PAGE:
The Edwards Affair: The Law of the Tabloids

The National Enquirer has still more details of the John Edwards affair this week: Rielle was whisked away in a jet. The couple had met three times at the Beverly Hilton this year. "John Edwards is still lying," says an Enquirer source. As the pieces of this sordid tale continue to fall together, it is […]

Edwards2 The National Enquirer has still more details of the John Edwards affair this week: Rielle was whisked away in a jet. The couple had met three times at the Beverly Hilton this year. "John Edwards is still lying," says an Enquirer source.

As the pieces of this sordid tale continue to fall together, it is worth taking another look at why the mainstream media has been unable to match the reporting precision of the National Enquirer. The reason boils down to this: tabloids pay. And they pay big.

Here’s what I’ve learned over the years about tabloid journalism: it is usually the principals involved who provide the crucial details, for money. That’s why the information is so often on the nose.


How does the News of the World manage to be there just when Michael Jackson or Elizabeth Taylor leaves their plastic surgery appointment? It’s not by chance. Usually the doctor tips them off. Sometimes they even have the celebrity’s agreement.


My guess is that there is a simple reason why the mainstream media is unable to confirm the Edwards-Hunter affair during these past weeks. Because very few people knew what had been going on. Edwards’ staff didn’t know. Elizabeth Edwards didn’t know. The group may have been as small as three: Edwards, Hunter and her pal Bob McGovern.


One of those, in my view (and not Edwards), sold the information.


To be clear: John Edwards acted like a fool. He shamed himself. He damaged his family. He showed appalling judgement. But watching him on ABC in his public display of self-pity and desperation, it seemed like something private came unraveled. It felt very much like a blackmail scheme gone awry – and everybody lost.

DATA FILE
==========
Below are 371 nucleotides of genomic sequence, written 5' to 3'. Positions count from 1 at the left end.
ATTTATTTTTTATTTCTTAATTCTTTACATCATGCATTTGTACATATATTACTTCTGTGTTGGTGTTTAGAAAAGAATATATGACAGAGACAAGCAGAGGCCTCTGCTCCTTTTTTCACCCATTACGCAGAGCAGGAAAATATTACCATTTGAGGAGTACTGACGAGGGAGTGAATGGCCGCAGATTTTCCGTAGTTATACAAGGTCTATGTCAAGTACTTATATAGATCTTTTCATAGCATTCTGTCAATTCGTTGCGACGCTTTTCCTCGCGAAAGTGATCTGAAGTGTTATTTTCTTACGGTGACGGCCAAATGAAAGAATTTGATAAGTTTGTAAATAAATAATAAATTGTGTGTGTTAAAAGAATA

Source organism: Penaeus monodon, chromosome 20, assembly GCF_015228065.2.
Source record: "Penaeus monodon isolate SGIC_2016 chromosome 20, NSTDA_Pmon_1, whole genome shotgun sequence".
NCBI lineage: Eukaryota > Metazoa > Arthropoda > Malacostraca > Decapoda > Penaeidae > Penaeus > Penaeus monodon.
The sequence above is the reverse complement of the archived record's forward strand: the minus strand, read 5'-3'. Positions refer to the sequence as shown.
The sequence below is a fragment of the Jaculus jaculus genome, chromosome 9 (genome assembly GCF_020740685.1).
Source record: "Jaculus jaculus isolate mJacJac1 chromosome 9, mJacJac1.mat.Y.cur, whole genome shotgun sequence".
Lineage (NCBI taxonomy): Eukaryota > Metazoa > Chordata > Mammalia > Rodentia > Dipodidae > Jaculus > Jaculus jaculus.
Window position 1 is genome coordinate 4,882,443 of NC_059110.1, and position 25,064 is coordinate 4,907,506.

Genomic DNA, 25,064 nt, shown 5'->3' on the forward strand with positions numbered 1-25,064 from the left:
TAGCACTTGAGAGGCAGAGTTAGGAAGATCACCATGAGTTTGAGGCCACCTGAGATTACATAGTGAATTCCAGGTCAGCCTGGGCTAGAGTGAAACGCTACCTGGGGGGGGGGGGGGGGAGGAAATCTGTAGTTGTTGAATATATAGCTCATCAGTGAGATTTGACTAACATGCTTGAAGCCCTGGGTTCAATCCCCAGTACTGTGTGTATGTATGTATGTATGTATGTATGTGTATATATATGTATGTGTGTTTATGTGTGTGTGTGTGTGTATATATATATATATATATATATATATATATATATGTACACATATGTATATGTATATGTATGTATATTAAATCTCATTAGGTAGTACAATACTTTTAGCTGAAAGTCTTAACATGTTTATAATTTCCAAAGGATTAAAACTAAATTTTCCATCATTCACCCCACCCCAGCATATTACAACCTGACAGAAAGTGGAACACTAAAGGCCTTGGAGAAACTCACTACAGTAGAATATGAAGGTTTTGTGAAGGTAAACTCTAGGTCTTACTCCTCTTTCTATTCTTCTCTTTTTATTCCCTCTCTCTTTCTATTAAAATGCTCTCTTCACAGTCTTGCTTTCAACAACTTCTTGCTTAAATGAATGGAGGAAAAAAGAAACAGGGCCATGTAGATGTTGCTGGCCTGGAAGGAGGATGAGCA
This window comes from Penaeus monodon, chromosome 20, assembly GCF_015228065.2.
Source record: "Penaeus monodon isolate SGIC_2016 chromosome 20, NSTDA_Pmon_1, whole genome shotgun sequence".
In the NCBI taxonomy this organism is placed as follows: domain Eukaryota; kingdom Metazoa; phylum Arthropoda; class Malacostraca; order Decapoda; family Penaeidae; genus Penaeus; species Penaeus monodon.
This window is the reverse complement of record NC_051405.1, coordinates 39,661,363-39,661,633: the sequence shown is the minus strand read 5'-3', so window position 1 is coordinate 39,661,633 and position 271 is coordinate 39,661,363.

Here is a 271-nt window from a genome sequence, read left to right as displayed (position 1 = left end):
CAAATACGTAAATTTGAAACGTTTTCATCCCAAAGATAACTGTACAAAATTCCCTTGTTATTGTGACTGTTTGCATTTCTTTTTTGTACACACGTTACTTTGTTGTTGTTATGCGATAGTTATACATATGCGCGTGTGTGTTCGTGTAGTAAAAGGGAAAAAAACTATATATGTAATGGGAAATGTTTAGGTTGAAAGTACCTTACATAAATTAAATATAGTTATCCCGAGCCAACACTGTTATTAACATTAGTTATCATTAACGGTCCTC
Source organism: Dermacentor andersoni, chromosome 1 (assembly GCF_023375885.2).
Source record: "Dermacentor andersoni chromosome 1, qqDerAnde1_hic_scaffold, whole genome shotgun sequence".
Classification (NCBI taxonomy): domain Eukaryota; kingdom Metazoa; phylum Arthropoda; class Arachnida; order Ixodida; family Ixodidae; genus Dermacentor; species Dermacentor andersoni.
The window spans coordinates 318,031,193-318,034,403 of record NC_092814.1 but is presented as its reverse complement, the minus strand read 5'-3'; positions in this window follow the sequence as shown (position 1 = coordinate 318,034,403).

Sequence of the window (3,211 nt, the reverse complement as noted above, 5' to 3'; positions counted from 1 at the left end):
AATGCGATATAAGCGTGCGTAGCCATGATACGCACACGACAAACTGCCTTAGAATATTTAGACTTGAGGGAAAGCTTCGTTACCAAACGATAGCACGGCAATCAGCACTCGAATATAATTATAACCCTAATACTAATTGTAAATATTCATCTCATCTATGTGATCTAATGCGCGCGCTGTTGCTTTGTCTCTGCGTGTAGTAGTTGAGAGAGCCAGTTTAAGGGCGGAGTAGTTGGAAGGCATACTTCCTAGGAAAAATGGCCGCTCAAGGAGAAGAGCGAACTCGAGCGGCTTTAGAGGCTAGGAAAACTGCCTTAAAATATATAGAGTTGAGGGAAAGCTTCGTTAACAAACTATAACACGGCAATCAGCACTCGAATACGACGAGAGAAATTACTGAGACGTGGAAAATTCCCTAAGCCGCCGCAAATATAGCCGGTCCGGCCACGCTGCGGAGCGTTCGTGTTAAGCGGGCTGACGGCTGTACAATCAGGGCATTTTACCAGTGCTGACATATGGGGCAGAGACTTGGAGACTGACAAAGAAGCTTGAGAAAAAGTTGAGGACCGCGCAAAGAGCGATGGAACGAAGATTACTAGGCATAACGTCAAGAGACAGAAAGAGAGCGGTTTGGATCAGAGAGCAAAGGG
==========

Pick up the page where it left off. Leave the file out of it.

Imagine if Hunter was blackmailing Edwards for money — or, for more money, since she was already being paid a monthly stipend. And if she were pressuring him by leaking information to the National Enquirer. And if she tipped off the Enquirer to the July meeting, including such details as the number of rooms rented, and who was in them.


My guess is that Edwards declined to meet her demands these last months, including at this last meeting. He told ABC the meeting ended without “resolution.” I’d guess that Hunter sold the photo from an earlier meeting at the Beverly Hilton to the National Enquirer. That would explain that fuzzy picture of Edwards holding a baby, which was not taken in July, when Edwards wore a button-down shirt. The editor of the Enquirer editor said on CNN last week that we “can presume” he paid for that photo. Who took it? Someone in the hotel room with Edwards, obviously.


Whose baby is it? I don’t know. Maybe Edwards is lying about paternity. The Enquirer insists the baby is his, with no evidence other than "sources." So maybe he isn’t. Either way, someone was able to produce enough evidence – the fuzzy photo – to allow the Enquirer to make its case. Who stood to gain from that?

Last week I spoke to a reporter for the Raleigh News & Observer who said he spent five days in Los Angeles trying to confirm any aspect of the Beverly Hilton story. He came up with nothing. Zero. Zilch.


Not because he wasn’t trying. Because without a checkbook, the Raleigh News & Observer was not going to be let into the world of Rielle Hunter.